Who do you think you are talking to?

“People want to buy from you, but they don’t want you to sell to them” – it’s an old saying, but often true. Today’s customers are tech-savvy, time poor and filtering a thousand competing messages, every day. But they still need stuff, as they always have. The question is, are today’s marketers a match for them?

Is it me you’re looking for?

Research suggests that too often the people selling do not understand the people they are trying to sell to. One recent survey concluded that, while 37% of customers rank e-mail as the most important source of information before purchase and 52% rate e-mail as the most useful form of communication after purchase, a large majority of marketers (68%) do not use e-mail marketing. So there’s a bit of a gap there. To make matters worse, the marketers who didn’t use e-mail marketing, didn’t understand e-mail best practice, either.

What is all the noise about?

Any lack of connection between marketers and their prospects is only exacerbated by the sheer volume of messages that are sent and received each day. In other words, while you are trying to communicate with a prospect, you are competing with a cacophony of other voices and messages. A study of 1,000 employees of top American companies discovered that workers send and receive just under 2000 messages a day, in a range of forms. That’s a lot of competition. It is no wonder that many consumers declare themselves so swamped with personalised messages that they simply do not notice them anymore. What they actually want is customisation, not personalisation. It is the content that matters, not the form of address. But how do marketers respond to this?

The old ways are the best

The answer lies in a phrase that might sound dated in today’s digital world – market segmentation. Yes, even in 2013 there really is no substitute for knowing who you are talking to and tailoring your conversation to suit them. It’s the commercial equivalent of social skills and the benefits can be huge. Good customer engagement creates customer loyalty and (hopefully) leads to your name being spread in glowing terms across social media. This is in sharp contrast to the terms in which you will be described if you just spam everybody who seems vaguely suitable. Effective customer engagement means you provide what is needed efficiently, which is time- and money-saving once you get the hang of it.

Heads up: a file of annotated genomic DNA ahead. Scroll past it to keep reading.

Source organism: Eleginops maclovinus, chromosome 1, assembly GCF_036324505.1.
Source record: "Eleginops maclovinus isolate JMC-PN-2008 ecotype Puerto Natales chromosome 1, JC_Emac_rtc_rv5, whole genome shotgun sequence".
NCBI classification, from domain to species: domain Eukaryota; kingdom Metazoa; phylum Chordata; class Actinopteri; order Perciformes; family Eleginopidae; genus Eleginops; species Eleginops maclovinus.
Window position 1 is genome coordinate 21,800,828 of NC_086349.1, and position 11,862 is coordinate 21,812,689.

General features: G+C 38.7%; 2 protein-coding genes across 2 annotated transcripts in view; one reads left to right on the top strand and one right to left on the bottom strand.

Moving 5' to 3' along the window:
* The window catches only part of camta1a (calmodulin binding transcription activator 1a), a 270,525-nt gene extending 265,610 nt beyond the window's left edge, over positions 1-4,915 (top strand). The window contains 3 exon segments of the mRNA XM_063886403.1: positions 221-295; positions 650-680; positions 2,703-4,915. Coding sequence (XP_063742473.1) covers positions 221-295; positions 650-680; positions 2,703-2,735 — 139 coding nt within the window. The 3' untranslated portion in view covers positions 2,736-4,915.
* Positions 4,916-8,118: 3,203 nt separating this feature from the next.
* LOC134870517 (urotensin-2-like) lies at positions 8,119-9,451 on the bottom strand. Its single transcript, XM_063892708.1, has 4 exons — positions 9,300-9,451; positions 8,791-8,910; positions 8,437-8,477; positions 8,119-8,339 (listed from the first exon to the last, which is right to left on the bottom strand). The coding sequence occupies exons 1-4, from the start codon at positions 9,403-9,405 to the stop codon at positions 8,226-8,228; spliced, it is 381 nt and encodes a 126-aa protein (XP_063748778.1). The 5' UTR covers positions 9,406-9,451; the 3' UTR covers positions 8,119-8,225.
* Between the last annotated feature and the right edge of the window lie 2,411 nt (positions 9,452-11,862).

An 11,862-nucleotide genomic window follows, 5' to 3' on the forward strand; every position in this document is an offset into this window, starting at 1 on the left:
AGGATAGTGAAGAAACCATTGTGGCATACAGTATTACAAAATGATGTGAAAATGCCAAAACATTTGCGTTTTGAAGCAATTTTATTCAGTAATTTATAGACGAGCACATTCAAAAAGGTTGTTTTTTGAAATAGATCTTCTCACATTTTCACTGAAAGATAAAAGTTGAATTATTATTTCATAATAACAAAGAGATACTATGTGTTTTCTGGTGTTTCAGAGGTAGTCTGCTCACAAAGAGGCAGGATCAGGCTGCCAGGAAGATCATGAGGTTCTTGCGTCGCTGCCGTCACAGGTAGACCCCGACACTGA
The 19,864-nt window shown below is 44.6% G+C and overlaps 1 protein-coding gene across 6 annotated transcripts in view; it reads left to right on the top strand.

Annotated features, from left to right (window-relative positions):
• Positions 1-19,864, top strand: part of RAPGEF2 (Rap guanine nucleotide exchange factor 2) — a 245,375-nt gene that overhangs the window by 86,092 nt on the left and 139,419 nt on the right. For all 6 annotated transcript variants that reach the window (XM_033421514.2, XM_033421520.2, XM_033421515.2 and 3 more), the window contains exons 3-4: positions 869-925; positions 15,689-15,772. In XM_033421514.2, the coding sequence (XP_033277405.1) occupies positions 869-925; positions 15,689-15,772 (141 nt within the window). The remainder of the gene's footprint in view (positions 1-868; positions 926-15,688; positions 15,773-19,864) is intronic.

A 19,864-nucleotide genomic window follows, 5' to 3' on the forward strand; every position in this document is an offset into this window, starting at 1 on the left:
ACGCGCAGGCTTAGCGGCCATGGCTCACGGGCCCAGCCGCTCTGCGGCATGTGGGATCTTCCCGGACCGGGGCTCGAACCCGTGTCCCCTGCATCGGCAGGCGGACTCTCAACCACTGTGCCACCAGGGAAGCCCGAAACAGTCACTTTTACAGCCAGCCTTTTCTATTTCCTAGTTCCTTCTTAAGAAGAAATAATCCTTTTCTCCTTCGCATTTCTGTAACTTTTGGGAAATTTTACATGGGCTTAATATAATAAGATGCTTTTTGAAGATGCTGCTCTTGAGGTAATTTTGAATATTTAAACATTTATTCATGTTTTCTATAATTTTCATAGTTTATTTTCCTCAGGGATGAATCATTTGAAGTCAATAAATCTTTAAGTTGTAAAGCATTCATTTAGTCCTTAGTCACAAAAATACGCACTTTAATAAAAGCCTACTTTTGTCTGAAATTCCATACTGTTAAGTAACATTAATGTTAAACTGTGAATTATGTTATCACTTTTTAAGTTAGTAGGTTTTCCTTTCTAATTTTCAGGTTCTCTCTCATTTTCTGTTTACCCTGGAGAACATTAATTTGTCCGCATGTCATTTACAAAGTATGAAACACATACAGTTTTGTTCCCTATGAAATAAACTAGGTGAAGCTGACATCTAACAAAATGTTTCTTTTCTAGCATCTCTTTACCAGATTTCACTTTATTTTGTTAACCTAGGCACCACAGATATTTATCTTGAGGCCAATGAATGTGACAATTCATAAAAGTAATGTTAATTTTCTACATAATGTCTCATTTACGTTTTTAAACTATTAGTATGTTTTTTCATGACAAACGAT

There is a catch, of course. You have to do your research, there is no way around that. You must make sure your targets are genuinely the people you need to talk to and your marketing information (including your contact lists) must be refreshed regularly. You need to comply with relevant rules, such as those around telephone contact and the Telephone Preference Service. The good news is that there are companies, such as Refreshed Direct, who can do the hard work for you. Knowing your market, however, is entirely down to you.

Lucy Blake is a writer interested in traditional and digital marketing techniques, such as those found at #Space & Time.

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